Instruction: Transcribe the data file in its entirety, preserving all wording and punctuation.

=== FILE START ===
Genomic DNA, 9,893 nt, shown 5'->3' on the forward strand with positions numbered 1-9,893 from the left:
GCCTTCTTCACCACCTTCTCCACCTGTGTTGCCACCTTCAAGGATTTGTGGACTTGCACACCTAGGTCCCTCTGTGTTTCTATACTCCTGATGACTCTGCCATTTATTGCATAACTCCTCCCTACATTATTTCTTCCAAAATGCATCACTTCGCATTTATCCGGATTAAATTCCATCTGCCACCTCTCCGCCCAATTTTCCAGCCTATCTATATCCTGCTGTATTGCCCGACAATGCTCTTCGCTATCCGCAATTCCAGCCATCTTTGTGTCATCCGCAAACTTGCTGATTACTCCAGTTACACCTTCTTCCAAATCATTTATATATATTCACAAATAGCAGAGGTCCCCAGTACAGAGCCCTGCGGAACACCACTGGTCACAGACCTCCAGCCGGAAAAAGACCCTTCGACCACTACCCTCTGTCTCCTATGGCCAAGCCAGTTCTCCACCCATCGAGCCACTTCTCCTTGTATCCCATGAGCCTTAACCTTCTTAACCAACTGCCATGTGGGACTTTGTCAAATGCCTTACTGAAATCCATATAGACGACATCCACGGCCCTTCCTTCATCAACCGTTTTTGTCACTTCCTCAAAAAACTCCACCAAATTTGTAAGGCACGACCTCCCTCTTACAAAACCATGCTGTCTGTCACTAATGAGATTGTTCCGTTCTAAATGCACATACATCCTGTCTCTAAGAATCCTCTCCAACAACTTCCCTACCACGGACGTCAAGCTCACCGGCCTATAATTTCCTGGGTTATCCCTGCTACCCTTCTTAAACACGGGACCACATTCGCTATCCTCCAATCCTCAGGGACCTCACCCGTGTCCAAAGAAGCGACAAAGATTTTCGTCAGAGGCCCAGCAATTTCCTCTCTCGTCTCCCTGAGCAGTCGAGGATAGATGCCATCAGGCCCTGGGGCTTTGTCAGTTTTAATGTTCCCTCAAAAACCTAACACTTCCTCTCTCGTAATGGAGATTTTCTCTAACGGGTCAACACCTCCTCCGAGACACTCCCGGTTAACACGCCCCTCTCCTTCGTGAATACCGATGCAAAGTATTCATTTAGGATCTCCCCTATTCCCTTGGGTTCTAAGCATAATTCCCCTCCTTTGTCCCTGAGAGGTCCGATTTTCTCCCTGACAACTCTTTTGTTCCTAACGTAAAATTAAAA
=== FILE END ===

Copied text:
Genomic DNA, 9,893 nt, shown 5'->3' on the forward strand with positions numbered 1-9,893 from the left:
GCCTTCTTCACCACCTTCTCCACCTGTGTTGCCACCTTCAAGGATTTGTGGACTTGCACACCTAGGTCCCTCTGTGTTTCTATACTCCTGATGACTCTGCCATTTATTGCATAACTCCTCCCTACATTATTTCTTCCAAAATGCATCACTTCGCATTTATCCGGATTAAATTCCATCTGCCACCTCTCCGCCCAATTTTCCAGCCTATCTATATCCTGCTGTATTGCCCGACAATGCTCTTCGCTATCCGCAATTCCAGCCATCTTTGTGTCATCCGCAAACTTGCTGATTACTCCAGTTACACCTTCTTCCAAATCATTTATATATATTCACAAATAGCAGAGGTCCCCAGTACAGAGCCCTGCGGAACACCACTGGTCACAGACCTCCAGCCGGAAAAAGACCCTTCGACCACTACCCTCTGTCTCCTATGGCCAAGCCAGTTCTCCACCCATCGAGCCACTTCTCCTTGTATCCCATGAGCCTTAACCTTCTTAACCAACTGCCATGTGGGACTTTGTCAAATGCCTTACTGAAATCCATATAGACGACATCCACGGCCCTTCCTTCATCAACCGTTTTTGTCACTTCCTCAAAAAACTCCACCAAATTTGTAAGGCACGACCTCCCTCTTACAAAACCATGCTGTCTGTCACTAATGAGATTGTTCCGTTCTAAATGCACATACATCCTGTCTCTAAGAATCCTCTCCAACAACTTCCCTACCACGGACGTCAAGCTCACCGGCCTATAATTTCCTGGGTTATCCCTGCTACCCTTCTTAAACACGGGACCACATTCGCTATCCTCCAATCCTCAGGGACCTCACCCGTGTCCAAAGAAGCGACAAAGATTTTCGTCAGAGGCCCAGCAATTTCCTCTCTCGTCTCCCTGAGCAGTCGAGGATAGATGCCATCAGGCCCTGGGGCTTTGTCAGTTTTAATGTTCCCTCAAAAACCTAACACTTCCTCTCTCGTAATGGAGATTTTCTCTAACGGGTCAACACCTCCTCCGAGACACTCCCGGTTAACACGCCCCTCTCCTTCGTGAATACCGATGCAAAGTATTCATTTAGGATCTCCCCTATTCCCTTGGGTTCTAAGCATAATTCCCCTCCTTTGTCCCTGAGAGGTCCGATTTTCTCCCTGACAACTCTTTTGTTCCTAACGTAAAATTAAAA